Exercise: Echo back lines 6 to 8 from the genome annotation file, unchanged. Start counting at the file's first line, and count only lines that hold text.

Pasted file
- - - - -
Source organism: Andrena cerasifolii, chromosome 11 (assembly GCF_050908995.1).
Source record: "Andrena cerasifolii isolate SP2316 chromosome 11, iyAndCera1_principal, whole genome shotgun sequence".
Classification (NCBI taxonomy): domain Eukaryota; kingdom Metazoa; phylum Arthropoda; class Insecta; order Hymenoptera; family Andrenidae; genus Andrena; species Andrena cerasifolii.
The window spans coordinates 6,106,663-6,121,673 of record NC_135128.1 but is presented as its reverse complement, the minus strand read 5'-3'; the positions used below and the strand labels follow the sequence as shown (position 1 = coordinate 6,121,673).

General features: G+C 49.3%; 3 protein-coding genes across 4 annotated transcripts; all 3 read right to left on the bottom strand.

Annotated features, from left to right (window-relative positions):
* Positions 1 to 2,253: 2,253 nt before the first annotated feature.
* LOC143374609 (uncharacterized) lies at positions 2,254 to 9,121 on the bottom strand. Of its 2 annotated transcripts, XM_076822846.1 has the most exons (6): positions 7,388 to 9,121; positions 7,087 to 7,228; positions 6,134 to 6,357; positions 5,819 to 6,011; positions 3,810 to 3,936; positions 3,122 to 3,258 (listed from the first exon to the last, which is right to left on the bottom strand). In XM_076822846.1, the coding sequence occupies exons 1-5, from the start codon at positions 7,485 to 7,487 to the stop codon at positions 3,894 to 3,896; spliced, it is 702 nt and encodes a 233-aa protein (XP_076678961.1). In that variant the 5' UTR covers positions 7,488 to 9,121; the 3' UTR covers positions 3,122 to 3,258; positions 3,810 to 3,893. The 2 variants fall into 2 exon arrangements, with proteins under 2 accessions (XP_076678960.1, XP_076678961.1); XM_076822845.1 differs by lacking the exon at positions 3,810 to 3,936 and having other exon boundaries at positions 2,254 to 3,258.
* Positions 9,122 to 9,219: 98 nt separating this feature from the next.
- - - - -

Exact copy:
Annotated features, from left to right (window-relative positions):
* Positions 1 to 2,253: 2,253 nt before the first annotated feature.
* LOC143374609 (uncharacterized) lies at positions 2,254 to 9,121 on the bottom strand. Of its 2 annotated transcripts, XM_076822846.1 has the most exons (6): positions 7,388 to 9,121; positions 7,087 to 7,228; positions 6,134 to 6,357; positions 5,819 to 6,011; positions 3,810 to 3,936; positions 3,122 to 3,258 (listed from the first exon to the last, which is right to left on the bottom strand). In XM_076822846.1, the coding sequence occupies exons 1-5, from the start codon at positions 7,485 to 7,487 to the stop codon at positions 3,894 to 3,896; spliced, it is 702 nt and encodes a 233-aa protein (XP_076678961.1). In that variant the 5' UTR covers positions 7,488 to 9,121; the 3' UTR covers positions 3,122 to 3,258; positions 3,810 to 3,893. The 2 variants fall into 2 exon arrangements, with proteins under 2 accessions (XP_076678960.1, XP_076678961.1); XM_076822845.1 differs by lacking the exon at positions 3,810 to 3,936 and having other exon boundaries at positions 2,254 to 3,258.